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War in Ukraine and the discussion about the Green Deal - Fattening animals and starving people

The current discussion on food sovereignty in the European Parliament, which was started by conservative forces, seems surreal and means a rollback of the hard-won agricultural and environmental measures that protect the climate and biodiversity. The return to turbo production saws at the branch we are sitting on!" This is the comment of Martin Häusling, agricultural policy spokesperson of the Greens in the European Parliament and member of the Environment Committee. There are solutions: A statement of 300 scientists clearly calls for a transformation of the food system: less meat and food waste, more legumes and a greener agricultural policy.

The European Parliament in Brussels, Stock Photo Wix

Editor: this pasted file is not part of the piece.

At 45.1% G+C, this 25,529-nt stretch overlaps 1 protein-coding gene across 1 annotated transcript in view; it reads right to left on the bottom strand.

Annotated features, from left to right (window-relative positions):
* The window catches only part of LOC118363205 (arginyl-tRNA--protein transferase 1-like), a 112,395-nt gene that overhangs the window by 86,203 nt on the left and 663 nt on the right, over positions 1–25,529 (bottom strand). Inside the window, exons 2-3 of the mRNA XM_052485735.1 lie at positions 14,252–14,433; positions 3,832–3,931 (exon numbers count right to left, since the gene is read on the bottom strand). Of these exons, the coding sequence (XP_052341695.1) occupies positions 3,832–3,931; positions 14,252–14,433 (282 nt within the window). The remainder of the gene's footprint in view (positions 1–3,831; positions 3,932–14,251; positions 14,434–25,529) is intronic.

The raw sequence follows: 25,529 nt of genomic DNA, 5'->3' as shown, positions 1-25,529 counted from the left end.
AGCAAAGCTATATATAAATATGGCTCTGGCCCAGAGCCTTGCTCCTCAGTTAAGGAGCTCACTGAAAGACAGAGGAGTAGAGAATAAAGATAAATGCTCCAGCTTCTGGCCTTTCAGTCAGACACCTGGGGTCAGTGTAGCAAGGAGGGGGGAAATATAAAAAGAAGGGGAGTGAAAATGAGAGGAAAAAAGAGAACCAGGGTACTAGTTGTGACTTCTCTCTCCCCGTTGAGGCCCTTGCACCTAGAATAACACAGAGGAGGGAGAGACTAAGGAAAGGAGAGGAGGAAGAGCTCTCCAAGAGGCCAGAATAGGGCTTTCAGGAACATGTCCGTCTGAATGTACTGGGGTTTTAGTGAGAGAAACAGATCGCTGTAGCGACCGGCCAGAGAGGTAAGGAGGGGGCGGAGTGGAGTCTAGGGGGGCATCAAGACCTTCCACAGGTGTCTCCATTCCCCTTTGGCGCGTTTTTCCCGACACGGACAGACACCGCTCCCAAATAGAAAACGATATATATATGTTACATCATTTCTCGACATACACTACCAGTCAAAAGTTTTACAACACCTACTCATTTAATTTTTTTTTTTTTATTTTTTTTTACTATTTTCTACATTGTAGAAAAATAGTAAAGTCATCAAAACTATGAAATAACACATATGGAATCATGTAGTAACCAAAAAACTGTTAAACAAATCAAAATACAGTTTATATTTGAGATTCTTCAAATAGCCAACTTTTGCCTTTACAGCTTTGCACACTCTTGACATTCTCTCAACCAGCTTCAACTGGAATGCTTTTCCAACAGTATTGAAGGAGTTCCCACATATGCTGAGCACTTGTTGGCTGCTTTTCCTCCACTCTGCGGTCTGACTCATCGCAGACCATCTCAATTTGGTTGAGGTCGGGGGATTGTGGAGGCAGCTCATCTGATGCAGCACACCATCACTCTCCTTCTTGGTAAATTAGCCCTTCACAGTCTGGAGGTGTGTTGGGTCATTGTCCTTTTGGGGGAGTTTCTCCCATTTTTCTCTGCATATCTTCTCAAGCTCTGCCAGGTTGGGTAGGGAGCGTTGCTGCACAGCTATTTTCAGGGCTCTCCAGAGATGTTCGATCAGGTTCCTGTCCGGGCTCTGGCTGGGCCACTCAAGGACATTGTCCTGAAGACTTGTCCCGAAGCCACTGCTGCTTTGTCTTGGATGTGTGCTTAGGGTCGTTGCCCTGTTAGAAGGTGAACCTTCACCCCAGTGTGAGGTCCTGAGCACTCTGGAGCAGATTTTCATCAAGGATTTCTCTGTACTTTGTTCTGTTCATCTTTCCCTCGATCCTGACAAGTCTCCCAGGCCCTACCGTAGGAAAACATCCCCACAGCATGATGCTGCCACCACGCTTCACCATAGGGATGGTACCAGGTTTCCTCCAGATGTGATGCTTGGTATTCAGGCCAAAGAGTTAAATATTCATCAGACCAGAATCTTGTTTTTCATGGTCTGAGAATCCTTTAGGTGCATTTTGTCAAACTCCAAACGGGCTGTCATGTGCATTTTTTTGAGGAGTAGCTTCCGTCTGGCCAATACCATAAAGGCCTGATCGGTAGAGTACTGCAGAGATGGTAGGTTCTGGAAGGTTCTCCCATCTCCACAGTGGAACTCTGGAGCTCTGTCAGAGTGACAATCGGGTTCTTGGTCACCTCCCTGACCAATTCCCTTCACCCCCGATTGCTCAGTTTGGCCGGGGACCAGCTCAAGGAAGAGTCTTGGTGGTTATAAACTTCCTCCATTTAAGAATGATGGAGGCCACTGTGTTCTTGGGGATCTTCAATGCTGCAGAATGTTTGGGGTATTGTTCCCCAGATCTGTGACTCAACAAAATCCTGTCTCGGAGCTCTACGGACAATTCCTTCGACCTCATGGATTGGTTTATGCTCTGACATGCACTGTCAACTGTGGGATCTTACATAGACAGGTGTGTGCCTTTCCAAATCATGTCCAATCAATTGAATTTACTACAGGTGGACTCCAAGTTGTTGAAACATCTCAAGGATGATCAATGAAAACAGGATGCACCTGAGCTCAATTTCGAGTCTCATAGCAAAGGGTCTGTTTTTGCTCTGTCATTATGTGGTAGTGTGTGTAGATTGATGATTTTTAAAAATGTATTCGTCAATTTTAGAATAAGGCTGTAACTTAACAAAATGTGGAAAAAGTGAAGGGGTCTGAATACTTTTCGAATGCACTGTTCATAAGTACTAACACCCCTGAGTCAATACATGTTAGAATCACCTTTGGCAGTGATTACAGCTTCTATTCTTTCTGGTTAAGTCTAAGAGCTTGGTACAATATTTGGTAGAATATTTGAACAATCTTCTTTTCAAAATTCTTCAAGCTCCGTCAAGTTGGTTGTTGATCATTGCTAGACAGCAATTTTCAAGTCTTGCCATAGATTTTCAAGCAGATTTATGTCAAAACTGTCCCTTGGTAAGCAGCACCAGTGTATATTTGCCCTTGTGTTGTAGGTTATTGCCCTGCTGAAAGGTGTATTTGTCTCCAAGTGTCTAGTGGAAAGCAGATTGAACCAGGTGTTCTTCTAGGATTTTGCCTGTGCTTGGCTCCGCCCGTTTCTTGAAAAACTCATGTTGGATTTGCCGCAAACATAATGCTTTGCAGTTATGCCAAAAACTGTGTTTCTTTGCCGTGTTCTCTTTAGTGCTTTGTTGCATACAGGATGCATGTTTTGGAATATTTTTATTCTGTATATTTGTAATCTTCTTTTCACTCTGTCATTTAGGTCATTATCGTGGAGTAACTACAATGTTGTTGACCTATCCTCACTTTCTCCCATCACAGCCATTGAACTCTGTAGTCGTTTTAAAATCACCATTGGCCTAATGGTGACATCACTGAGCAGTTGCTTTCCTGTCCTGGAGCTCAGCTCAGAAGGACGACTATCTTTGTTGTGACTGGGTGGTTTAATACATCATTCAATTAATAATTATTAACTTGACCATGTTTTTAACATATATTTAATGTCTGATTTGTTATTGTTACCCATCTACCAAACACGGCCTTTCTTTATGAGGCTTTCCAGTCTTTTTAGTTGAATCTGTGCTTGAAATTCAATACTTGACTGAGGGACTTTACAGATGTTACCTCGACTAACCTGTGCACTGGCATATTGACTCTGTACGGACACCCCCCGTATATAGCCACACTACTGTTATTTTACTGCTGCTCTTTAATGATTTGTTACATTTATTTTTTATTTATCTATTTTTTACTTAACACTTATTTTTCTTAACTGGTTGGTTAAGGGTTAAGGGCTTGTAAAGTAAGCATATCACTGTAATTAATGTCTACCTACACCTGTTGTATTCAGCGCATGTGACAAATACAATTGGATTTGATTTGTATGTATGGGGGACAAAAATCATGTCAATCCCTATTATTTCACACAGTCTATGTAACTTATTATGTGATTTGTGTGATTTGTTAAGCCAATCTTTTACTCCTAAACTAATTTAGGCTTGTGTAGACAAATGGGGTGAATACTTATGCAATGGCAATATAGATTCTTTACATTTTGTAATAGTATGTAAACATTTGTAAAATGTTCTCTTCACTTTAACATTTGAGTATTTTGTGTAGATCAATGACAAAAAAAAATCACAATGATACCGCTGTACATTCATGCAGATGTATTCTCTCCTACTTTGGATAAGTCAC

Threatening scenarios

Wheat, maize, soya, sunflower seeds and other oilseeds - many of them also in organic quality - come from Ukraine. The war-induced shortage of goods is severely affecting current agricultural and food models. A report by the sustainable transformation think tank IDDRI ( assesses the impact as "colossal": according to IDDRI, European livestock farms consume 60% of the cereals consumed in Europe and almost 70% of oilseeds in the form of concentrated feed, much of which is imported from world markets. However, the consequences, especially outside Europe, affected the direct food supply even more. The countries of North Africa and the Middle East are highly dependent on imports (about 10 % of their domestic grain needs are imported - 1/5 of it from Ukraine).

From a fact sheet by Martin Häusling / Renate Künast

Profiteers of the agro-industrial model or their lobbyists

But the calls for a review of the farm-to-fork strategy and, if necessary, its adaptation, which have been voiced in recent weeks, all come from supporters and profiteers of the agro-industrial model or their lobbyists (IVA, Copa/Cogeca, Grain Club, feed industry, meat industry). Conservatives (EPP) and liberals (Renew) are also trying to push through the rollback by means of a backward-looking resolution with the majority of socialists (S&D) and extreme right in the European Parliament.